the breakthrough is celebrated but mathematicians would like to see shorter proofs that are human-comprehensible, so there are mixed/ ambivalent feelings about it within the community. have written on this topic quite at length in this blog even since its beginnings, and this latest breakthrough is delightfully affirmationally crosscutting across many of this blogs categories, and think this is the tip of the iceberg of 21st century mathematics in a way not yet fully recognized. its a dramatic, vivid realization/ materialization of an idea suggested a few years ago here called “SAT induction.” think that these types of proofs will lead to new theory that is indeed human comprehensible but some of the isolated theorems will be claimed first by computer analysis before the more thorough theory catches up to integrate them.
hi all. this continues/ advances the idea of analysis of bertrands postulate via a CS/ automated thm proving approach.
was looking for some existing code around the internet just to see what has been done. years ago, built multiplication circuits in SAT in both C (early 1990s) and Perl (2000s). alas, neither code is still available. (can really tell that you are all on the edge of your seat for that, lol)
there are some interesting papers on fast modulus calculation using highly tuned hardware such as FPGAs. this turned up in a google search pointing to DTIC, Defense Technical Information Center (US military!) and without a citable link on the site, in contrast to many other papers there.[a2][a3][a4]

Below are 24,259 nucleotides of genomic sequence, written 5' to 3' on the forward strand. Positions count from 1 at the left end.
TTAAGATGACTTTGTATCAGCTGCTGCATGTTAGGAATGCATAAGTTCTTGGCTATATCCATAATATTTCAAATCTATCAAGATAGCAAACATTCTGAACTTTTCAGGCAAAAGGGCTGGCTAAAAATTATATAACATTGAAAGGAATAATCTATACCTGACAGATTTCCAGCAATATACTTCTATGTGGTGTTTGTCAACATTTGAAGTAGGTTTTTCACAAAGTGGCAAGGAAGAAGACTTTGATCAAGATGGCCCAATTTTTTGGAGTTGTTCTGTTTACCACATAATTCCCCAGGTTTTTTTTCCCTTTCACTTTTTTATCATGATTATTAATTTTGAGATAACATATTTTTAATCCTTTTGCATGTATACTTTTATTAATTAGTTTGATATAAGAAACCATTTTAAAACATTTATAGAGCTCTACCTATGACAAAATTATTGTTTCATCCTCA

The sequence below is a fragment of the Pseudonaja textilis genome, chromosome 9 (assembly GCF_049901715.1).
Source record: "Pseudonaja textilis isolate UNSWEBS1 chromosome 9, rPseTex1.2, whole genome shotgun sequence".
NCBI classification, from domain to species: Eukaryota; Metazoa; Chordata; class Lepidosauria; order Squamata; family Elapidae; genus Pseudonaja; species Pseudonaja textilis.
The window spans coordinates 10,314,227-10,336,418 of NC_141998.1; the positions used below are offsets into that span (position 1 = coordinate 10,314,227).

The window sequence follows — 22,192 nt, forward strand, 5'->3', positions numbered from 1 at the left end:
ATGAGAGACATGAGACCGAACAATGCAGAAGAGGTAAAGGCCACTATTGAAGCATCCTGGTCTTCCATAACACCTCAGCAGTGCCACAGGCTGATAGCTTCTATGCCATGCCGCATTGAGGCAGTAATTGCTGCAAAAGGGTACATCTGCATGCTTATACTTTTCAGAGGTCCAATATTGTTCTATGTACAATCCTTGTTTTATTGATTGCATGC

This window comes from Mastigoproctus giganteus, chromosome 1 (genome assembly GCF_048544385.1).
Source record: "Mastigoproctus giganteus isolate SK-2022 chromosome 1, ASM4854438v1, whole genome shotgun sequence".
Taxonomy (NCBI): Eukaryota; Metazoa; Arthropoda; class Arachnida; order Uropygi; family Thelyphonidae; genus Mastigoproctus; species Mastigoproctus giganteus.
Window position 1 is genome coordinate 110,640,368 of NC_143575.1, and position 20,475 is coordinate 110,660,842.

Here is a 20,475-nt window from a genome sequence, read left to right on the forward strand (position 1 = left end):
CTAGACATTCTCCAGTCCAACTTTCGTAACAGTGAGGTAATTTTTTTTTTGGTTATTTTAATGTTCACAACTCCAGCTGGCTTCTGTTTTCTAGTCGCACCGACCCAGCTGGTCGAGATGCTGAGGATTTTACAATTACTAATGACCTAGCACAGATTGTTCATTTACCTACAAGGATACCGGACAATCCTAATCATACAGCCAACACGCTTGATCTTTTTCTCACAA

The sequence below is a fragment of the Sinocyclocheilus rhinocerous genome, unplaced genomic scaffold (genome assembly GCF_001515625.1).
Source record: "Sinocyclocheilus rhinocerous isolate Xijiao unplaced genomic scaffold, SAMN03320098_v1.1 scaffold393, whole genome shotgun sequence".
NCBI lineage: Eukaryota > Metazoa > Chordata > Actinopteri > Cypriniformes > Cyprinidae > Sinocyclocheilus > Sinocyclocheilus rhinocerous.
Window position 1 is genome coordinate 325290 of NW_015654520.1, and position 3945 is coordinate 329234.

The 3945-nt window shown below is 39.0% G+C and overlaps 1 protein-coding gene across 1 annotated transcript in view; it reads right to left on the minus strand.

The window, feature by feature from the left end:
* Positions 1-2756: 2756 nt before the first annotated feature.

➡ 💡 ❗ ⭐ 😮 😀 😎 ❤ hi all, more signs that physics is in a golden age esp in the area of quantum computing and quantum mechanics. EU just announced a $1B initiative to fund quantum computing. this combines with two other existing/ similar projects to analyze the brain and advance graphene technology/ understanding.[a]
the Manifesto[a1] is a sign that we are in dramatic times. you will not much hear scientists ever use the word Manifesto in their entire lifetimes. (marx was a rare exception.) another word that you will rarely hear scientists use is “revolution” but they are calling quantum computing the 2nd quantum revolution. as the chinese say, may you live in interesting times.
the announcement is utterly buried in a bureacratic document[a3] under the section “What is the financial impact of the Cloud Initiative? Where will the money come from and how will it be invested?” but Nature blared it anyway.[a2] apparently those bureacrats are a little gun shy after criticism of the $1B brain initiative as too ambitious or infeasible etc.